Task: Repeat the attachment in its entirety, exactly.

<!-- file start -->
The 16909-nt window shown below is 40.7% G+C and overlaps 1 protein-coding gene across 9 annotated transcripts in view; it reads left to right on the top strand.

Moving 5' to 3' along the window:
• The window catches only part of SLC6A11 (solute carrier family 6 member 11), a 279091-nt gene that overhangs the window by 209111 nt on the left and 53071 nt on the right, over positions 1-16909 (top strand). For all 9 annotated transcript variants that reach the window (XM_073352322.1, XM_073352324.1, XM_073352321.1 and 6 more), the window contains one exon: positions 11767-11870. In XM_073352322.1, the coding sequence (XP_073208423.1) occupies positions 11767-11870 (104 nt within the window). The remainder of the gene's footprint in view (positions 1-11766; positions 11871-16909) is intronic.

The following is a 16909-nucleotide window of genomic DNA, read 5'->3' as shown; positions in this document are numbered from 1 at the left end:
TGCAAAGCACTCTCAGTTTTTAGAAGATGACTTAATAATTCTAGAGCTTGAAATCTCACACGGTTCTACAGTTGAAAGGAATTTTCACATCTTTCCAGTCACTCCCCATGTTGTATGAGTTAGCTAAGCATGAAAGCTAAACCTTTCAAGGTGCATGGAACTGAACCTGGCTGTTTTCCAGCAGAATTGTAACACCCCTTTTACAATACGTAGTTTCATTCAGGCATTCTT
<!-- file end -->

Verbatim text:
The 16909-nt window shown below is 40.7% G+C and overlaps 1 protein-coding gene across 9 annotated transcripts in view; it reads left to right on the top strand.

Moving 5' to 3' along the window:
• The window catches only part of SLC6A11 (solute carrier family 6 member 11), a 279091-nt gene that overhangs the window by 209111 nt on the left and 53071 nt on the right, over positions 1-16909 (top strand). For all 9 annotated transcript variants that reach the window (XM_073352322.1, XM_073352324.1, XM_073352321.1 and 6 more), the window contains one exon: positions 11767-11870. In XM_073352322.1, the coding sequence (XP_073208423.1) occupies positions 11767-11870 (104 nt within the window). The remainder of the gene's footprint in view (positions 1-11766; positions 11871-16909) is intronic.

The following is a 16909-nucleotide window of genomic DNA, read 5'->3' as shown; positions in this document are numbered from 1 at the left end:
TGCAAAGCACTCTCAGTTTTTAGAAGATGACTTAATAATTCTAGAGCTTGAAATCTCACACGGTTCTACAGTTGAAAGGAATTTTCACATCTTTCCAGTCACTCCCCATGTTGTATGAGTTAGCTAAGCATGAAAGCTAAACCTTTCAAGGTGCATGGAACTGAACCTGGCTGTTTTCCAGCAGAATTGTAACACCCCTTTTACAATACGTAGTTTCATTCAGGCATTCTT